Journal of Official Statistics, Vol.25, No.2, 2009. pp. 245268

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Multiply Imputed Synthetic Data: Evaluation of Hierarchical Bayesian Imputation Models

The use of synthetic data has been proposed as a method for allowing official statistics agencies to honour confidentiality commitments while facilitating researcher access to data. Because fully synthetic data does not contain unit-records for real individuals, confidentiality concerns are much reduced compared to release of the data actually collected. Synthetic datasets are draws from the posterior predictive distribution of responses for a new sample, given the data from the observed study sample. The generation of synthetic data is underpinned by a model for the distribution of the observable data. Hierarchical Bayesian modelling is a promising framework for generating (imputing) synthetic data, because hierarchical Bayes models provide some protection against model misspecification. In this article we use a simulation study to compare the performance of hierarchical Bayes and conventional generalised linear imputation models for creating synthetic data. We conclude that the frequentist properties of synthetic data estimators are superior under hierarchical Bayes imputation models, compared to conventional generalised linear imputation models.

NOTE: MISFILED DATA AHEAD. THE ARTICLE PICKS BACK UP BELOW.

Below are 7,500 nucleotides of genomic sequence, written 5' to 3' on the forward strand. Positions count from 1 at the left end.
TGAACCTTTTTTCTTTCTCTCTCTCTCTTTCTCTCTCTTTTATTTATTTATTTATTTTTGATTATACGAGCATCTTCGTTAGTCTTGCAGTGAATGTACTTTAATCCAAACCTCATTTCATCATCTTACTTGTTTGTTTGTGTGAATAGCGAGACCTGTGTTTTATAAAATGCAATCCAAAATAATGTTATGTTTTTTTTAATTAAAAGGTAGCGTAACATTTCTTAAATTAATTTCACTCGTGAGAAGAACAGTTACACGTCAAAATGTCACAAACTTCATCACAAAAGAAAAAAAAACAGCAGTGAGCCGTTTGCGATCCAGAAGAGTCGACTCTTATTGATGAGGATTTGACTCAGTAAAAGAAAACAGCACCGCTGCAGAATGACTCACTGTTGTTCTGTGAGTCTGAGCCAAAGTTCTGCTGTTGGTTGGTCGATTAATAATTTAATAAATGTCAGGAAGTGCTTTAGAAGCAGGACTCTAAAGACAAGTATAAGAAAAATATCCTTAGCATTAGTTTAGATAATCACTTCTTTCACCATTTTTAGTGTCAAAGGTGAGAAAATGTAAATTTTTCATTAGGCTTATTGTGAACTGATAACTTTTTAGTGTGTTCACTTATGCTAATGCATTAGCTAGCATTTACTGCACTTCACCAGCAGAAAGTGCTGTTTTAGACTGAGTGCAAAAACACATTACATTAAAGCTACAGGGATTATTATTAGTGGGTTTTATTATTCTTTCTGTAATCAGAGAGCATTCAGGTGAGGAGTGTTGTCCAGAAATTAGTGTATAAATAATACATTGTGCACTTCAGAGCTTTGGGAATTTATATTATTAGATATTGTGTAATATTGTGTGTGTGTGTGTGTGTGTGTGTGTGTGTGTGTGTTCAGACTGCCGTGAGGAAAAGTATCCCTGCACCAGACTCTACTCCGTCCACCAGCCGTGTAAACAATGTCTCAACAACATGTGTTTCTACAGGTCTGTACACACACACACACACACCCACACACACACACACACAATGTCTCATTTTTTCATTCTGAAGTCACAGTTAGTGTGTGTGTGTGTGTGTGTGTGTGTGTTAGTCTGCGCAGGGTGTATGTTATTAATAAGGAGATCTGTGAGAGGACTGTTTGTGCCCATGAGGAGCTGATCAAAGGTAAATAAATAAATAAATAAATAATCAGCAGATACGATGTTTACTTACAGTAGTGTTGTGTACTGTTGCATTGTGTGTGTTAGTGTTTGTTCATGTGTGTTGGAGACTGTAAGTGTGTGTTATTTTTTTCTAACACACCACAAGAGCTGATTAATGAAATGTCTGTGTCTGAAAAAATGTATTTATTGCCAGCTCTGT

Confidentiality, hierarchical Bayesian modelling, multiple imputation, synthetic data

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